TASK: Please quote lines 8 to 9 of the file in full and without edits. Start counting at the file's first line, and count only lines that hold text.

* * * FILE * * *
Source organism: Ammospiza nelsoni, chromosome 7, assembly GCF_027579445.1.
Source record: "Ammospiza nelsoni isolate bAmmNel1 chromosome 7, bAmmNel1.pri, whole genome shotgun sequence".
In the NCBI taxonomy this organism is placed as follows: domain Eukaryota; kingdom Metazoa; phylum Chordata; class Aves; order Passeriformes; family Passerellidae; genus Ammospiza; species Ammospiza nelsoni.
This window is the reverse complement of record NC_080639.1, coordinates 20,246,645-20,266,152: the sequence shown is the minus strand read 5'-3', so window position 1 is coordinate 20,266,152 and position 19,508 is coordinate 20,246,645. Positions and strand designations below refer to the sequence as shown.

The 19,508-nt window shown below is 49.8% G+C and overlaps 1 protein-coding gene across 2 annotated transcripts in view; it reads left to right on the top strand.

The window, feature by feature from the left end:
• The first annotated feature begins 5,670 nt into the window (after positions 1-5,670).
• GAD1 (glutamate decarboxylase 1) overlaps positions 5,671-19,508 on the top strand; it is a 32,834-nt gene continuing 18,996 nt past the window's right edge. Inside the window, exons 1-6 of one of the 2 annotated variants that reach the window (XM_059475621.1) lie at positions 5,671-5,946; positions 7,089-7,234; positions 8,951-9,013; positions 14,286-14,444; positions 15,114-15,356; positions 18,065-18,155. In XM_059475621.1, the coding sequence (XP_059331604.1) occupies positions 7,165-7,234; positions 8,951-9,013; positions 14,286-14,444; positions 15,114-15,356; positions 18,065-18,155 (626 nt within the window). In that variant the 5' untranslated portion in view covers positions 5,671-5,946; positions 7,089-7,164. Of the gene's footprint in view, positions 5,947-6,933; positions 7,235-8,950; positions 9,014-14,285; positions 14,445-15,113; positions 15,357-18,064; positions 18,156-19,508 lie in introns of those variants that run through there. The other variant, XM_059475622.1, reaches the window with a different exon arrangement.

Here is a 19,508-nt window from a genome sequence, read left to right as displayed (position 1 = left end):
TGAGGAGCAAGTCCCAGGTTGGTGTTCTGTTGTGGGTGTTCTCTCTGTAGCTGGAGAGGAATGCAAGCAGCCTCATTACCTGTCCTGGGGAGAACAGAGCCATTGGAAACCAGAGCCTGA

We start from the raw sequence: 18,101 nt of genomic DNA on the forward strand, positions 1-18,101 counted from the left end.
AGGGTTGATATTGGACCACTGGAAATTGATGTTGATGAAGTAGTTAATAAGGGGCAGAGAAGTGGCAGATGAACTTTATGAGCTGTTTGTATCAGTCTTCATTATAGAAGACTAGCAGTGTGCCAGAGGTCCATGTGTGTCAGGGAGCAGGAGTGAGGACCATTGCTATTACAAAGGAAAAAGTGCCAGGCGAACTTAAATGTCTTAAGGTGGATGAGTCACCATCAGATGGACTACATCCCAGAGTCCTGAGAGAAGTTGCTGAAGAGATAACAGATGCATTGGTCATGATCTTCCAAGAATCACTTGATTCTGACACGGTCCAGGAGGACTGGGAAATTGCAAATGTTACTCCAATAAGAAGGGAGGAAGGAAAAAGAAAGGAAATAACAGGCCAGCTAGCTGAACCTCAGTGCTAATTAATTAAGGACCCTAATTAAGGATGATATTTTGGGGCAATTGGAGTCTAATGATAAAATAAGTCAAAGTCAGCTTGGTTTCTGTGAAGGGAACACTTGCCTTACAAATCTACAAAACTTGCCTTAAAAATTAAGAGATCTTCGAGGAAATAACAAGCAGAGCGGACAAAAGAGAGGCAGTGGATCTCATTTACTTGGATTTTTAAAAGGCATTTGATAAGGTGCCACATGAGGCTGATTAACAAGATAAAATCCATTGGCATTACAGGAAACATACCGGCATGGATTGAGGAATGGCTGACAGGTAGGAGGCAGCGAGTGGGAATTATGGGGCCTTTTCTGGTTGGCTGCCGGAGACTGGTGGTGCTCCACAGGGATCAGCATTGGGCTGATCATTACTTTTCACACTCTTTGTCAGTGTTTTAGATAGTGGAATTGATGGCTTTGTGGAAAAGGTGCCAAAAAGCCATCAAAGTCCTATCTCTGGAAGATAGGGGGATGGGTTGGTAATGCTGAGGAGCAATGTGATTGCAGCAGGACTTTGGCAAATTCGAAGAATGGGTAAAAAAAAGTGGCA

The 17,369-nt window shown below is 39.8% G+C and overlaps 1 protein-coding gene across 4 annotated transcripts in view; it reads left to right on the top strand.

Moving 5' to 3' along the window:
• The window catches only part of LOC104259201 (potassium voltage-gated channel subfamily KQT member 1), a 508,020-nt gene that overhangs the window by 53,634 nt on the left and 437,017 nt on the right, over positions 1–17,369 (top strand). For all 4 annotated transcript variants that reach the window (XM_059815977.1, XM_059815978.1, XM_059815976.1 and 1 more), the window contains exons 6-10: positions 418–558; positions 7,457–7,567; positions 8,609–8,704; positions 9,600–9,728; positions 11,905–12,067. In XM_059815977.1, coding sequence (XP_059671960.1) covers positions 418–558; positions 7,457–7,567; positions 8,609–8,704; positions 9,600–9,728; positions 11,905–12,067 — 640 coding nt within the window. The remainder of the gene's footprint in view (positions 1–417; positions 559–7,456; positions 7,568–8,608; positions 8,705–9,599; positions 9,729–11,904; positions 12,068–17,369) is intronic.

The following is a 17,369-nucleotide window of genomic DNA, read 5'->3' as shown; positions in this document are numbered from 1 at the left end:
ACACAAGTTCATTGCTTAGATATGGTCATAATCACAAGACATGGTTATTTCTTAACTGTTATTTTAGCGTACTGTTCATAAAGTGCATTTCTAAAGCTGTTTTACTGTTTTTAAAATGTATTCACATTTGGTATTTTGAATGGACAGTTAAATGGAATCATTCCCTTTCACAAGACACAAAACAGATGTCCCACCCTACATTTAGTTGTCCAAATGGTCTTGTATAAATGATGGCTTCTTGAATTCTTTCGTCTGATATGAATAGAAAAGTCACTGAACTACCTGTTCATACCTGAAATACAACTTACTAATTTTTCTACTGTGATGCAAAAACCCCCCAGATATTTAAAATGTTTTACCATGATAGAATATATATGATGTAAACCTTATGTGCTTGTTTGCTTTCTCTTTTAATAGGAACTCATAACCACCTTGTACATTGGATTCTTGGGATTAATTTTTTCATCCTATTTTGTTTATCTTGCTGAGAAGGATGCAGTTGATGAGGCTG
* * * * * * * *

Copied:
• GAD1 (glutamate decarboxylase 1) overlaps positions 5,671-19,508 on the top strand; it is a 32,834-nt gene continuing 18,996 nt past the window's right edge. Inside the window, exons 1-6 of one of the 2 annotated variants that reach the window (XM_059475621.1) lie at positions 5,671-5,946; positions 7,089-7,234; positions 8,951-9,013; positions 14,286-14,444; positions 15,114-15,356; positions 18,065-18,155. In XM_059475621.1, the coding sequence (XP_059331604.1) occupies positions 7,165-7,234; positions 8,951-9,013; positions 14,286-14,444; positions 15,114-15,356; positions 18,065-18,155 (626 nt within the window). In that variant the 5' untranslated portion in view covers positions 5,671-5,946; positions 7,089-7,164. Of the gene's footprint in view, positions 5,947-6,933; positions 7,235-8,950; positions 9,014-14,285; positions 14,445-15,113; positions 15,357-18,064; positions 18,156-19,508 lie in introns of those variants that run through there. The other variant, XM_059475622.1, reaches the window with a different exon arrangement.

Here is a 19,508-nt window from a genome sequence, read left to right as displayed (position 1 = left end):